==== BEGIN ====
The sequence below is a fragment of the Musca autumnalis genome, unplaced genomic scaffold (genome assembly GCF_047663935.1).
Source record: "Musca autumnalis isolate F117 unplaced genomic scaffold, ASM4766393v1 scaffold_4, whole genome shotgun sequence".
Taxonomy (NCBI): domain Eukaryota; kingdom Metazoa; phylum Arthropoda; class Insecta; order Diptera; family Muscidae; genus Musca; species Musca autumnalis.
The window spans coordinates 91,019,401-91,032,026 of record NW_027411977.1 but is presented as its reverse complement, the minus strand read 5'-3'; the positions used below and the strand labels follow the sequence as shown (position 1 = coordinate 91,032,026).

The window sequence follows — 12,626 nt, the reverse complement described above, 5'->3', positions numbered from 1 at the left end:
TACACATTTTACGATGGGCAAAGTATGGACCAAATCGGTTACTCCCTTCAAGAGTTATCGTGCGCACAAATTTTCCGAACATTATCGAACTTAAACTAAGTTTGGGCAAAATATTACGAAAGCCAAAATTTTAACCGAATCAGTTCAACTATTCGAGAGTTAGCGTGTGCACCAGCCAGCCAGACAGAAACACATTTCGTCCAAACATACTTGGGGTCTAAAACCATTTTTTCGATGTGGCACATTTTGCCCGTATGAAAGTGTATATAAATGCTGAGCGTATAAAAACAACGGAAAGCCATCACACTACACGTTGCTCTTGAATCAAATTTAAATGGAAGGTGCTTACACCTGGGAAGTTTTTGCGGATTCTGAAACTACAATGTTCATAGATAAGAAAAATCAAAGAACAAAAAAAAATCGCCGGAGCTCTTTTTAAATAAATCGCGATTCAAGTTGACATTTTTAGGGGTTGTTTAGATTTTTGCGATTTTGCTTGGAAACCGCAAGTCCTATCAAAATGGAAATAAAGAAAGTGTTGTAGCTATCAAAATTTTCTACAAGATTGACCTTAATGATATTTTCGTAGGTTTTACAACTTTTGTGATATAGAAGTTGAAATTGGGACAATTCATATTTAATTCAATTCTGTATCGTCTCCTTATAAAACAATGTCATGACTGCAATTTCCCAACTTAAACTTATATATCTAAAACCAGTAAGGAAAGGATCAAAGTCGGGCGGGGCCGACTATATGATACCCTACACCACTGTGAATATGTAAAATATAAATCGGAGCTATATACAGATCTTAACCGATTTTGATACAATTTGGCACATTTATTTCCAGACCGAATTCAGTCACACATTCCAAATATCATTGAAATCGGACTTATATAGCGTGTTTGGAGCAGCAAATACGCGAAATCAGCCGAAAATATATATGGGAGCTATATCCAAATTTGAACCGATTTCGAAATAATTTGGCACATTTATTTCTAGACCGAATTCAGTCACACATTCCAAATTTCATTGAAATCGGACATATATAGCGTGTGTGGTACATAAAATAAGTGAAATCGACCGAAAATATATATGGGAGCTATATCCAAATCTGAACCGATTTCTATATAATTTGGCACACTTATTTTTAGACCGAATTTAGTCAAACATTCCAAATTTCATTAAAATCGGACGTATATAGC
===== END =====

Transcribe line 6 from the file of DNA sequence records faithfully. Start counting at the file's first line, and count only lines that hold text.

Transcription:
TACACATTTTACGATGGGCAAAGTATGGACCAAATCGGTTACTCCCTTCAAGAGTTATCGTGCGCACAAATTTTCCGAACATTATCGAACTTAAACTAAGTTTGGGCAAAATATTACGAAAGCCAAAATTTTAACCGAATCAGTTCAACTATTCGAGAGTTAGCGTGTGCACCAGCCAGCCAGACAGAAACACATTTCGTCCAAACATACTTGGGGTCTAAAACCATTTTTTCGATGTGGCACATTTTGCCCGTATGAAAGTGTATATAAATGCTGAGCGTATAAAAACAACGGAAAGCCATCACACTACACGTTGCTCTTGAATCAAATTTAAATGGAAGGTGCTTACACCTGGGAAGTTTTTGCGGATTCTGAAACTACAATGTTCATAGATAAGAAAAATCAAAGAACAAAAAAAAATCGCCGGAGCTCTTTTTAAATAAATCGCGATTCAAGTTGACATTTTTAGGGGTTGTTTAGATTTTTGCGATTTTGCTTGGAAACCGCAAGTCCTATCAAAATGGAAATAAAGAAAGTGTTGTAGCTATCAAAATTTTCTACAAGATTGACCTTAATGATATTTTCGTAGGTTTTACAACTTTTGTGATATAGAAGTTGAAATTGGGACAATTCATATTTAATTCAATTCTGTATCGTCTCCTTATAAAACAATGTCATGACTGCAATTTCCCAACTTAAACTTATATATCTAAAACCAGTAAGGAAAGGATCAAAGTCGGGCGGGGCCGACTATATGATACCCTACACCACTGTGAATATGTAAAATATAAATCGGAGCTATATACAGATCTTAACCGATTTTGATACAATTTGGCACATTTATTTCCAGACCGAATTCAGTCACACATTCCAAATATCATTGAAATCGGACTTATATAGCGTGTTTGGAGCAGCAAATACGCGAAATCAGCCGAAAATATATATGGGAGCTATATCCAAATTTGAACCGATTTCGAAATAATTTGGCACATTTATTTCTAGACCGAATTCAGTCACACATTCCAAATTTCATTGAAATCGGACATATATAGCGTGTGTGGTACATAAAATAAGTGAAATCGACCGAAAATATATATGGGAGCTATATCCAAATCTGAACCGATTTCTATATAATTTGGCACACTTATTTTTAGACCGAATTTAGTCAAACATTCCAAATTTCATTAAAATCGGACGTATATAGC